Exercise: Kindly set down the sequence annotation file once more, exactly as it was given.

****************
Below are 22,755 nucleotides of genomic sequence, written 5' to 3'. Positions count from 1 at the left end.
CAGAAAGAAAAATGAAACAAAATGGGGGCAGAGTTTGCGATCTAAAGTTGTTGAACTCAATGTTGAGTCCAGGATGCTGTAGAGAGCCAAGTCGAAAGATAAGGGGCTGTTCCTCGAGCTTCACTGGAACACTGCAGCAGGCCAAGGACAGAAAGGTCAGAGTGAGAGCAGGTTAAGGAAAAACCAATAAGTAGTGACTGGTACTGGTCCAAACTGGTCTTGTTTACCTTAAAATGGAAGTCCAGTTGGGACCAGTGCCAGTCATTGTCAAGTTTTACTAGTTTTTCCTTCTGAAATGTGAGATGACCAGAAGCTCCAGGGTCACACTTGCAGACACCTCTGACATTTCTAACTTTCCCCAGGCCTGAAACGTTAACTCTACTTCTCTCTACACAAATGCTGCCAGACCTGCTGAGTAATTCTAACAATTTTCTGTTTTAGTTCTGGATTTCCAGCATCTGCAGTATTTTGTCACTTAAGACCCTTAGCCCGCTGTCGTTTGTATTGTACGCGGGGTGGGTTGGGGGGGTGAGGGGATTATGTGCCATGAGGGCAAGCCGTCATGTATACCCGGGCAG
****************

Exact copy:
Below are 22,755 nucleotides of genomic sequence, written 5' to 3'. Positions count from 1 at the left end.
CAGAAAGAAAAATGAAACAAAATGGGGGCAGAGTTTGCGATCTAAAGTTGTTGAACTCAATGTTGAGTCCAGGATGCTGTAGAGAGCCAAGTCGAAAGATAAGGGGCTGTTCCTCGAGCTTCACTGGAACACTGCAGCAGGCCAAGGACAGAAAGGTCAGAGTGAGAGCAGGTTAAGGAAAAACCAATAAGTAGTGACTGGTACTGGTCCAAACTGGTCTTGTTTACCTTAAAATGGAAGTCCAGTTGGGACCAGTGCCAGTCATTGTCAAGTTTTACTAGTTTTTCCTTCTGAAATGTGAGATGACCAGAAGCTCCAGGGTCACACTTGCAGACACCTCTGACATTTCTAACTTTCCCCAGGCCTGAAACGTTAACTCTACTTCTCTCTACACAAATGCTGCCAGACCTGCTGAGTAATTCTAACAATTTTCTGTTTTAGTTCTGGATTTCCAGCATCTGCAGTATTTTGTCACTTAAGACCCTTAGCCCGCTGTCGTTTGTATTGTACGCGGGGTGGGTTGGGGGGGTGAGGGGATTATGTGCCATGAGGGCAAGCCGTCATGTATACCCGGGCAG